Impostor syndrome is a real thing, much like middle child syndrome. The latter I have long attested to, the former I just recently experienced while sitting cross legged on a yoga mat in a Mexican jungle-based yoga studio.
So it was with a stroke of great fortune I got to ride out the last of my Sayulita days cocooned within the quiet surrounds of the Kupuri Hotel, lounging poolside and rising early to avail of the complimentary continental breakfast spread. Cereal never tasted so good.
But that's precisely the thing I found with my experience of New York - that although we all grow up watching it on our tv screens and venture to the neon beast that is Times Square on our holidays, New York offers everybody their own little unique taste of it. It abides by no man and is constantly switching itself up so that you never experience the same city twice.
It is very easy to find ourselves stuck, to end up in a funk where we continue in a spiral downward slump of no return. To which I say STOP, you have what it takes to turn it all around and it starts with your mindset and outlook on your approach to life.
A mild case of heat stroke or the result of a lingering PBR hangover, either-way I was buzzed by the easy charm of Music City, its music-rich story and the promise of fiery hot chicken on every corner.
My sister was officially in labour. It was a little surreal since I just rolled over and continued to snooze, conscious of the pain she was about to endure and the chaotic hub of emotion about to let fly, but geographically and mentally I couldn't have felt further away. Winnipeg, CA - 3,630 miles away from Dublin city.
A couple of days ago I found a job in an Irish bar in Portland. It's a chain with sites also in San Francisco and Seattle. I fully grasp the full extent of how archetypal I am in my choice of establishments. Just what the world needs - another Irish waitress in another Irish/American bar.
Myself and my small, close-knit ring of friends devoured the likes of <em>Bliss</em>,<em> Sugar</em> and <em>J-17</em> for all our boy/girl insights and on occasion the more risky mag Look to study up on the Position of the Fortnight. Heady days indeed.
A heatwave had descended on Portland and the irony that I left NYC to escape its steaming sidewalks did not elude me. But here we were with a real bed to sleep in, a kitchen in which to cook our 89 cent broccoli rice and a shower heaving under the weight of copious bottles of shampoo and conditioner..score!
I have never been one to be wardrobe-ready when such occasions demand such practicality. The biggest, most notable problem has always been my lack of appropriate shoe-wear. Which is surprising really, given my utter hate and dread of soggy wet feet you would think I would be savvy to the winter elements with an ever-ready stockpile of go-to waterproofs.
I may or may not dive into the Black Friday madness in a bid to score Christmas gift bargains and have them shipped homeward by airmail in what I would like to think of as ample time, in reality this will probably fare differently.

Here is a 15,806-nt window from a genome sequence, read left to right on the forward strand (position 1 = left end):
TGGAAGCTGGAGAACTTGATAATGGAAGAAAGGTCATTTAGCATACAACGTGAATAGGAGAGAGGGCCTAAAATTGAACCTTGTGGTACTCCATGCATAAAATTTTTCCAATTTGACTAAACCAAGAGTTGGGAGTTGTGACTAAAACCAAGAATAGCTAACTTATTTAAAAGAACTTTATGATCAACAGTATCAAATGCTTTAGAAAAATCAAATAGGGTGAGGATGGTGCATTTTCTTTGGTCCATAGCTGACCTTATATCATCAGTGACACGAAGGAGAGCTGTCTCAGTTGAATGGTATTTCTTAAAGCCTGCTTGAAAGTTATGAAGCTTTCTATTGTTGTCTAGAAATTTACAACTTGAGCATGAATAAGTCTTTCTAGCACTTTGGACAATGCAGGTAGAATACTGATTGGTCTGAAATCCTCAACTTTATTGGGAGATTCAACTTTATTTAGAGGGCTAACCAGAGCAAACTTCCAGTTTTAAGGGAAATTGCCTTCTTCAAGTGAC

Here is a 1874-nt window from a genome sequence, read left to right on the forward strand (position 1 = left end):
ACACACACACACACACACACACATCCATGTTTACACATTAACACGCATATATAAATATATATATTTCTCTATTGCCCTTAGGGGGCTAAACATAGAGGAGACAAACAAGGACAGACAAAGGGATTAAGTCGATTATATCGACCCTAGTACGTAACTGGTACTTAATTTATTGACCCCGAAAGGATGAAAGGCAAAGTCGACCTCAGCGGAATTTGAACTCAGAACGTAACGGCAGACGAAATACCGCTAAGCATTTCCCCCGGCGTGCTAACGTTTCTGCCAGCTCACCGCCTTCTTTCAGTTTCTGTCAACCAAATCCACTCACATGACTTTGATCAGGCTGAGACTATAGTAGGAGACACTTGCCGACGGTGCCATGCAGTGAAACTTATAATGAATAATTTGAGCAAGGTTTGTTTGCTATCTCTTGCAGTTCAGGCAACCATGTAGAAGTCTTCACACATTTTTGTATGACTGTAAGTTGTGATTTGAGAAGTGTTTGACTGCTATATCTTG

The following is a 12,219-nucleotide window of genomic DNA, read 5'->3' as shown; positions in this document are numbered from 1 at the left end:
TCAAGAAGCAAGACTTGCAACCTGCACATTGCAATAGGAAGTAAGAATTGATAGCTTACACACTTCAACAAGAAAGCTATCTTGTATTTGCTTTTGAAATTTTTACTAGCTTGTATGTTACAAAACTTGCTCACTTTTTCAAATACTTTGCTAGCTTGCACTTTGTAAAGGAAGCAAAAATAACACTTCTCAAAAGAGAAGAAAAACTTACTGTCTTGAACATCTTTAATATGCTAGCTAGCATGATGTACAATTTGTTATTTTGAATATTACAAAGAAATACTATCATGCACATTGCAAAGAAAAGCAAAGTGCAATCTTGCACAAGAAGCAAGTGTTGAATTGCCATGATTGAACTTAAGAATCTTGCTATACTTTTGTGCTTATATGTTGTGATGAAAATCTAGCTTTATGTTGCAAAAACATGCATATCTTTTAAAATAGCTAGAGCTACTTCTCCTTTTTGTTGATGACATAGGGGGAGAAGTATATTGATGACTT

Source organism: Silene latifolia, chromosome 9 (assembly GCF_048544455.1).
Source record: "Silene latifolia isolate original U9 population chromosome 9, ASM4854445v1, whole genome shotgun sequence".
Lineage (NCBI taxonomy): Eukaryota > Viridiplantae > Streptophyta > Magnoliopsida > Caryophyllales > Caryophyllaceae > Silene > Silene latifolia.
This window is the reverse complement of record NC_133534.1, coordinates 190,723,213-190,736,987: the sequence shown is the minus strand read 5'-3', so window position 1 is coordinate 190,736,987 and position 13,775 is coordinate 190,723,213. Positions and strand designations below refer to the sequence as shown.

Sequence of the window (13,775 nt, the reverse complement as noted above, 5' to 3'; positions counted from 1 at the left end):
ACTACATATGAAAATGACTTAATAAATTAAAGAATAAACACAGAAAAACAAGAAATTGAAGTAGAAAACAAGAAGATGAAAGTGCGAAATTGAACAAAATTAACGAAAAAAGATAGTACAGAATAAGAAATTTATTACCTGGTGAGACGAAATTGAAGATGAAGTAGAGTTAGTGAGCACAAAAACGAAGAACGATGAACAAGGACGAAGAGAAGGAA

The summer myself and my sister moved to Cornwall after my graduation to live in a caravan and become fully-certified beach bums, I remember feeling both at once a lasting sense of grown-up freedom coasting alongside the fear of being set loose and thinking "So what now?".
There was always a nail varnish flaunting its sheen by her kitchen sink or a lipstick in an elegant china sugar bowl sporting a little white lace and crochet cover with beads sewn into the edges. Nooks and crannies abounded with copious gems and wonders to fill the mind's eye, a walk through Marie's house revealed story after story and the mix-matched pictures depicted a life fully immersed.
Tossing you up to stomach-churning heights, it's as quick to turn around and peg you in your place just when you feel you've got it, that you're a part of it , that every lesson life has taught you up to this point has merely been a means for preparing you for the daily jostle.
Jumping on the Airtrain to bring me to Howard Beach and the subway line, I ride the A train all the way to 59th and Columbus Circle. Stepping into the frenzied mid-town street, half blinded by the reflecting blaze of the afternoon sun on a glassy skyscraper I think if only happiness such as this could be bottled and bought. Out here, I sing, a fish can breathe.
My milk obsession is simple and that is the lure of breakfast. Breakfast is what gets me moving in the morning, breakfast meaning cereal. Nothing else seems to fuel me through to lunch like a brimming bowl of flakes and clusters, raisins and granola, nut and crunch. The choice is endless and the taste-bud-cum-stomach-satisfaction is a sure-fire guarantee.
It's a case of first world problems at their finest. Individually, paying the extra amount for an item that is locally crafted and sold as oppose to opting for the cheaper, mass-produced variety makes little difference but changes are wrought when carried out collectively; local businesses thrive and that personal sense of locality and camaraderie can live on alongside our virtual communities.
11/06/2014 11:31 BST
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